Respect: self-respect, respect for others, and respect for the law. And responsibility: for themselves and their actions.

What better lessons for anyone to carry throughout life?

I wept through Diana’s funeral procession and the service. I couldn’t help but notice the stoic and brave faces Charles, William, and Harry wore for all the world to see as they walked the streets of London. There was no way I could muster their fortitude, even though I was the undisputed master of the game face. I would be too distraught, too emotionally rung out to keep a stiff upper lip under those circumstances. I fell apart at my father’s burial and our relationship had been strained at best.

It wasn’t until I moved out of my parents’ house and got a place of my own and juggled the responsibilities of being an adult and taking care of myself that it really hit me. My parents just might have had more than a clue as to what they were doing. Working eight hours a day, coming home to take care of three kids, doing housework, the laundry, carting us to the doctor when we got sick, helping with homework, the involvement in after-school activities, ensuring sure we had clothes on our backs, cooking meals for us, and all the other stuff my parents did quite well for years—it boggles my mind.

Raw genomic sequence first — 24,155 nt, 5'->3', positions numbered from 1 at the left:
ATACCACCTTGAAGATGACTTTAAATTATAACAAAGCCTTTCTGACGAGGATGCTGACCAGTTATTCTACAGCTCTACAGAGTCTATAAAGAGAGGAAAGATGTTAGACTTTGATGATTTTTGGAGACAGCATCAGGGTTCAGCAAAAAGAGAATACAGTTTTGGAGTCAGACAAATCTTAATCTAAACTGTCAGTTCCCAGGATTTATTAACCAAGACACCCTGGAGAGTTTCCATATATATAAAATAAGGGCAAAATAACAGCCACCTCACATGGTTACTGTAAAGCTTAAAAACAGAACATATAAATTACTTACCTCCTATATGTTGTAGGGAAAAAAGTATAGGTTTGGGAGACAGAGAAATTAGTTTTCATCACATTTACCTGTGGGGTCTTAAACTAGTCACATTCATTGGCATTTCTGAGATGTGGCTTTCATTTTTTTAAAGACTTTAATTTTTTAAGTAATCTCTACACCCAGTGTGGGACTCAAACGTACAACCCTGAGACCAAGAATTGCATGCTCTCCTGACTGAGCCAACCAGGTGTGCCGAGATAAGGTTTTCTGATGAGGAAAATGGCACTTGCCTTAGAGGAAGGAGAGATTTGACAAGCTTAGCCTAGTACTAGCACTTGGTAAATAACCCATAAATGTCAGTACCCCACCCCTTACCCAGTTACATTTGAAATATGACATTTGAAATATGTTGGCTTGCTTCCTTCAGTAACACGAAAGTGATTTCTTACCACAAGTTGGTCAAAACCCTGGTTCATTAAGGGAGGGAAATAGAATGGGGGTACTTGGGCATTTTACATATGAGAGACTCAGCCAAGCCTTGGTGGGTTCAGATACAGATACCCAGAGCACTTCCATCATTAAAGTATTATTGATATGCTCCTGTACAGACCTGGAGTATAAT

The issue of parenting danced in my head off and on in the past, but it was while watching Diana’s funeral procession that I decided, once and for all, that parenting was not for me. I’m too selfish, too self-absorbed. I’ve seen what the demands of parenting did to friends and family: the late nights, the not being able to go and do what they wanted when they wanted, the having to put someone else’s needs in front their own. Ick. Regardless of whatever shortcomings (real or imagined) my parents may have had, I knew irrefutably that they did a good job. I also knew that I wouldn’t be able to hold a candle to their efforts.

I watched Diana’s cortège wind through London as tens of thousands of people gathered in Hyde Park to watch the broadcast and the thousands more who lined the streets to pay their respects. Their grief as a whole would not compare to the anguish I would have felt if my mother had been taken from me decades ago.

Later that day, I called my mother and told her how much I loved her. It wasn’t that I sensed some impending doom on the horizon. I tell my mother often that I love her via cards, gifts, and on occasion I speak the words. So I know there’s no doubt in her mind that I love her a great deal.

But I had to say it again.

Excerpt from “Walking Tall: A Memoir About the Upside of Small and Other Stuff” by Clay Rivers.

Photo by aj_aaaab on Unsplash